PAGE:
BCG has developed a playbook for the profitable deployment of 5G in Europe. We began by modeling a series of cost-lowering and revenue-enhancing measures for telcos, using as a point of reference the mobile-only revenues, costs, and profits of a typical integrated network operator for the five years from 2013 to 2018. We then built a series of scenarios based on different assumptions:
Notably, our increased revenue scenario shows a revenue boost of only 9%—hardly a substantial increase over six years. The results of each scenario are shown in Exhibit 2.
Our analysis suggests that it should be possible to drive a profit increase from 5G when either costs are reduced or the new revenue potential is larger than the (hardly ambitious) 9%. Telcos can at least match their current levels of profitability with an integrated plan that incorporates all of the network optimization, cost reduction, and revenue-boosting measures. They can also benefit from help from other players in the public sector and the broader telco ecosystem. Here are the actions each needs to take. (See Exhibit 3; full recommendations can be found in the report.)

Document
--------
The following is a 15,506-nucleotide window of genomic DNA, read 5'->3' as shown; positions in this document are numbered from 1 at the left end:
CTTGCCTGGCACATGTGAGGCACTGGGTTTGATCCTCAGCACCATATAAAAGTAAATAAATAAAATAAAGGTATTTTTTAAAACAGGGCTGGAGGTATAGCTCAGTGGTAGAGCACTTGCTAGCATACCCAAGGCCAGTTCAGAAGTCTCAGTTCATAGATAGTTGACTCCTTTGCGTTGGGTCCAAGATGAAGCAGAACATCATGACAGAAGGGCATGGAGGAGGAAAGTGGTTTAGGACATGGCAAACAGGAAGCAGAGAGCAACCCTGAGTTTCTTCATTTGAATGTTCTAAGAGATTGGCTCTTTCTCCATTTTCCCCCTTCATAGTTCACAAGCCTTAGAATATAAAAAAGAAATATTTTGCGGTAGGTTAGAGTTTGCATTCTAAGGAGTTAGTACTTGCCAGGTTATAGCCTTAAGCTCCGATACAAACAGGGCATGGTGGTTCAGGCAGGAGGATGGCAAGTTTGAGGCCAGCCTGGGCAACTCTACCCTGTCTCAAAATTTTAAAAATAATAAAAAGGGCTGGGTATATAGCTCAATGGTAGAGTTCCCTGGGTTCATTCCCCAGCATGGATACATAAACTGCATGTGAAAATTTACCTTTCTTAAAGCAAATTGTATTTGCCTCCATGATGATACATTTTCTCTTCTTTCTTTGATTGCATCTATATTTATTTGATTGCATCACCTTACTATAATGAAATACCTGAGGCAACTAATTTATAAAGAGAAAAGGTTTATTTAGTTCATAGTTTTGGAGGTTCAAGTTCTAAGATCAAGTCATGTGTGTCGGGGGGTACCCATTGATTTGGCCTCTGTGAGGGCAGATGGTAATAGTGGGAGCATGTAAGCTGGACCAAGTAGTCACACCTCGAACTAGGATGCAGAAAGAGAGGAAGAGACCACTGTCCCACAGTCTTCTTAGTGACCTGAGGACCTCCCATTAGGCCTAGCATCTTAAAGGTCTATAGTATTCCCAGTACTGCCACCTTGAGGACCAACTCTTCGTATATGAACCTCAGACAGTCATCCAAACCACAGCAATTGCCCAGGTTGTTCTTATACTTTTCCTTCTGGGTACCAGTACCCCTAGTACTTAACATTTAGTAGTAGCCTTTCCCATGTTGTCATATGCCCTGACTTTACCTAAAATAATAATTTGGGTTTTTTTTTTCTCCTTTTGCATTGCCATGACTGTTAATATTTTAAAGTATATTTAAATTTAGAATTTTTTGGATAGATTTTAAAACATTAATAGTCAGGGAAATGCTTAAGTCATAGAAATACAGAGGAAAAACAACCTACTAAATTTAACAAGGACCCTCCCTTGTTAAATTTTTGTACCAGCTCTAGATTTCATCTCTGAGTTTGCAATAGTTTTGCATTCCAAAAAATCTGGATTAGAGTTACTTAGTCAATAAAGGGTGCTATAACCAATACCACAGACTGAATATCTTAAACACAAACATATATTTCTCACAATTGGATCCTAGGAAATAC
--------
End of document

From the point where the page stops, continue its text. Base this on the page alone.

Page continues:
More than anything, MNOs needs to change how they think about 5G, which has multiple aspects—more capacity, lower latency, network slicing by quality of service, for example—each with its own opportunities for monetization. Operators need to lower the cost of network deployment, stabilize or increase ARPUs, and create new revenue streams.